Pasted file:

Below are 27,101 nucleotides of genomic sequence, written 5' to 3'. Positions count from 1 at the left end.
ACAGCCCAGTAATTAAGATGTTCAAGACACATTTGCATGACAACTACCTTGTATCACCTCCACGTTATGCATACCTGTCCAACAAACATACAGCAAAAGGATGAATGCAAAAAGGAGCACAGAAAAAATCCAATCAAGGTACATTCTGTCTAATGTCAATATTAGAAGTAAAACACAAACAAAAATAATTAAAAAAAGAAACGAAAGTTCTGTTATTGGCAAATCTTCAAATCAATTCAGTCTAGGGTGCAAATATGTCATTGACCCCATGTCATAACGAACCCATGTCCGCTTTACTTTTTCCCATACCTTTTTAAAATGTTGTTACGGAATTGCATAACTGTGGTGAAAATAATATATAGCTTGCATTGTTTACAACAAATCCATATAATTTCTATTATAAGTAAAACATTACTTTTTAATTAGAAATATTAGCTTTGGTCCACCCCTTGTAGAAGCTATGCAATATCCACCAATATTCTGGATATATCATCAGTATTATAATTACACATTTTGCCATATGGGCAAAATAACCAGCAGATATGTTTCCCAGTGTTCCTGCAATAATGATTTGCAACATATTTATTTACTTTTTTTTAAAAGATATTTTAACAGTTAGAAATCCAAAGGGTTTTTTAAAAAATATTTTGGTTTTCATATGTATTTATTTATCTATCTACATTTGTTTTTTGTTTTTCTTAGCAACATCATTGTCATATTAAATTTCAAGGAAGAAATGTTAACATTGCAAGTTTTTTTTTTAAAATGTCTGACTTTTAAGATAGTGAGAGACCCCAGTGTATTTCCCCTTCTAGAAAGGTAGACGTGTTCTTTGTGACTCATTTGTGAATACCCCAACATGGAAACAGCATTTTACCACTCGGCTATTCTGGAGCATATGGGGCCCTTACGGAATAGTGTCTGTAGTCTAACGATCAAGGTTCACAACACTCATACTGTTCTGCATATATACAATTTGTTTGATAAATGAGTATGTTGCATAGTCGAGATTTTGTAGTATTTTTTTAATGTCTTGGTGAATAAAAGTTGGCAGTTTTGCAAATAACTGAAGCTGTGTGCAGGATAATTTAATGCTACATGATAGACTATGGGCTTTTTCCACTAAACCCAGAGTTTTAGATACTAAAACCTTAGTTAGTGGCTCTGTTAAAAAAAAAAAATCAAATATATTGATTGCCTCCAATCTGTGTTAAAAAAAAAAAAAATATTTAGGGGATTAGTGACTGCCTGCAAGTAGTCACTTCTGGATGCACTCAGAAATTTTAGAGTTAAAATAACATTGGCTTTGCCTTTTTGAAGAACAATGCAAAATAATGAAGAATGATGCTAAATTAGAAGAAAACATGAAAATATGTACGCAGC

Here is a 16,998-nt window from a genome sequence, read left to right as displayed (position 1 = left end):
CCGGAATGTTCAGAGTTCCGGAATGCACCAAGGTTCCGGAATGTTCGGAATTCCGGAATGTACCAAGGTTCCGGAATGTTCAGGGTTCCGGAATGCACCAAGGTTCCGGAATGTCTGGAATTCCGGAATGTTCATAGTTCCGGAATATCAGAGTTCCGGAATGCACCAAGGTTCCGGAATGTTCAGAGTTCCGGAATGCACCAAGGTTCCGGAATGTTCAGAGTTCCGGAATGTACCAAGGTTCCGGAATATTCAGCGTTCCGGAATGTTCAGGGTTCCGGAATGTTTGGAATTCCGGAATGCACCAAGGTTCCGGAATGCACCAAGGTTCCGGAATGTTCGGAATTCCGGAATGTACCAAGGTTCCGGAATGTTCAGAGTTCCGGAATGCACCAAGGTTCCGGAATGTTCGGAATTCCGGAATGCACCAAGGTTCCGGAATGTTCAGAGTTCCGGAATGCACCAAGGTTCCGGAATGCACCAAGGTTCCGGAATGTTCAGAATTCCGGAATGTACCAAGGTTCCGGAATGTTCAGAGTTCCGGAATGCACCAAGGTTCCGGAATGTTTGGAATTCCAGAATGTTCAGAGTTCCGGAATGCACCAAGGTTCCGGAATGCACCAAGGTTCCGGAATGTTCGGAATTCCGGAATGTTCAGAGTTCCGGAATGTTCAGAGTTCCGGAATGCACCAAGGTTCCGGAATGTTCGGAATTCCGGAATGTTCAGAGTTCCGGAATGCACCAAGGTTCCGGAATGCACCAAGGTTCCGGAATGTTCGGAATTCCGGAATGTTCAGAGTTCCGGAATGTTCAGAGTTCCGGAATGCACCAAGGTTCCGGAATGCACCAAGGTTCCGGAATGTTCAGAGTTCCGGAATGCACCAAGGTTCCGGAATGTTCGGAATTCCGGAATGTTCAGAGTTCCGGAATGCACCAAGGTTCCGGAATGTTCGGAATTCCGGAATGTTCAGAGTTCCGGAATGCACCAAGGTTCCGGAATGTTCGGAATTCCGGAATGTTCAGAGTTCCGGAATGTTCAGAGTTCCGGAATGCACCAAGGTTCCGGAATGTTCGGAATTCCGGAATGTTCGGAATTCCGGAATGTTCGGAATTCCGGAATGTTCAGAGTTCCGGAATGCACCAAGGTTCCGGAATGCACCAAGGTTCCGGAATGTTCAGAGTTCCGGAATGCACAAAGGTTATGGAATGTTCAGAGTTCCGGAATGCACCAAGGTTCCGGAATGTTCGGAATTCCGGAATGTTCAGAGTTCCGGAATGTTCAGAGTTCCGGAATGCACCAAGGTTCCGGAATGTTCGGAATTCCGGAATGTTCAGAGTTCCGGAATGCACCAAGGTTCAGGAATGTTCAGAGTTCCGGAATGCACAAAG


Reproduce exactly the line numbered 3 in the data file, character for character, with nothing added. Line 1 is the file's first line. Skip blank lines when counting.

Here is a 16,998-nt window from a genome sequence, read left to right as displayed (position 1 = left end):